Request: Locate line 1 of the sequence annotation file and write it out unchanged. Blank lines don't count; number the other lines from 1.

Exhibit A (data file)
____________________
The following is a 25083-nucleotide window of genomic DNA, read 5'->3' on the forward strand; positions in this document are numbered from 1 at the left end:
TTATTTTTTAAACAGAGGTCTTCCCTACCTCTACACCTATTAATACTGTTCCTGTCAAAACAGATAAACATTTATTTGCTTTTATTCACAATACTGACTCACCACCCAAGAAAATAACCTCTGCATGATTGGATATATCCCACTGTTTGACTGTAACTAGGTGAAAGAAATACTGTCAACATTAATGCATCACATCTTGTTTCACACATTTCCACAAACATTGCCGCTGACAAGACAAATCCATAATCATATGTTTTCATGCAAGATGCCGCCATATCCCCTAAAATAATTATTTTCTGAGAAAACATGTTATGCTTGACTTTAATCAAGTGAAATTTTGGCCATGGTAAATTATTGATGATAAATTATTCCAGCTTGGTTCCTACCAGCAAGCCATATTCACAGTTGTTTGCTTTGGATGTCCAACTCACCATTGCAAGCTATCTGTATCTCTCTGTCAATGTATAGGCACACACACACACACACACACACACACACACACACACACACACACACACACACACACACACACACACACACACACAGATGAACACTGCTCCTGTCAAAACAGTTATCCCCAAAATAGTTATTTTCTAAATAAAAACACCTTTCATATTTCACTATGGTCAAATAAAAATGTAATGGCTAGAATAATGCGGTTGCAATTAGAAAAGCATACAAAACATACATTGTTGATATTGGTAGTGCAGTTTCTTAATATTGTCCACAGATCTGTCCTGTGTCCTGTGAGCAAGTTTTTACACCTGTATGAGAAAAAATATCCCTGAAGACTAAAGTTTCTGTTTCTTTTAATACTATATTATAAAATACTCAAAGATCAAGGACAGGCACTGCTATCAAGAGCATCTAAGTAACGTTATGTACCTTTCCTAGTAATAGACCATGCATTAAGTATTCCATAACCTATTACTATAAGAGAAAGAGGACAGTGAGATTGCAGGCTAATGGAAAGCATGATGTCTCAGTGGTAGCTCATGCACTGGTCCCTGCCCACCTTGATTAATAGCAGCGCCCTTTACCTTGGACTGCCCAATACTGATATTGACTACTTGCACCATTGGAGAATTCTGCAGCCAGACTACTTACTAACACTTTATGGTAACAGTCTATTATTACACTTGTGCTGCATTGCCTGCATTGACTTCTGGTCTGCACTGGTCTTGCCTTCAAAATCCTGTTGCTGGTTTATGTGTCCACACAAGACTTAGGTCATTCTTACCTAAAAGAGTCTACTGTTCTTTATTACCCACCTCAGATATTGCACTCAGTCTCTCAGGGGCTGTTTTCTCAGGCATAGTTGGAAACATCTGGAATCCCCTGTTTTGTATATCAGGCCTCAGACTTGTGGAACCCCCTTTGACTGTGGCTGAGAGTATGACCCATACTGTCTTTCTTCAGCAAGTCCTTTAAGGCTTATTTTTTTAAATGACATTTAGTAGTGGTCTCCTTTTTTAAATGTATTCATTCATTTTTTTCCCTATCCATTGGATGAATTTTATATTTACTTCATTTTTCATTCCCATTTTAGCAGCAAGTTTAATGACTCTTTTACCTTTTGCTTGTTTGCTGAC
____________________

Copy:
The following is a 25083-nucleotide window of genomic DNA, read 5'->3' on the forward strand; positions in this document are numbered from 1 at the left end: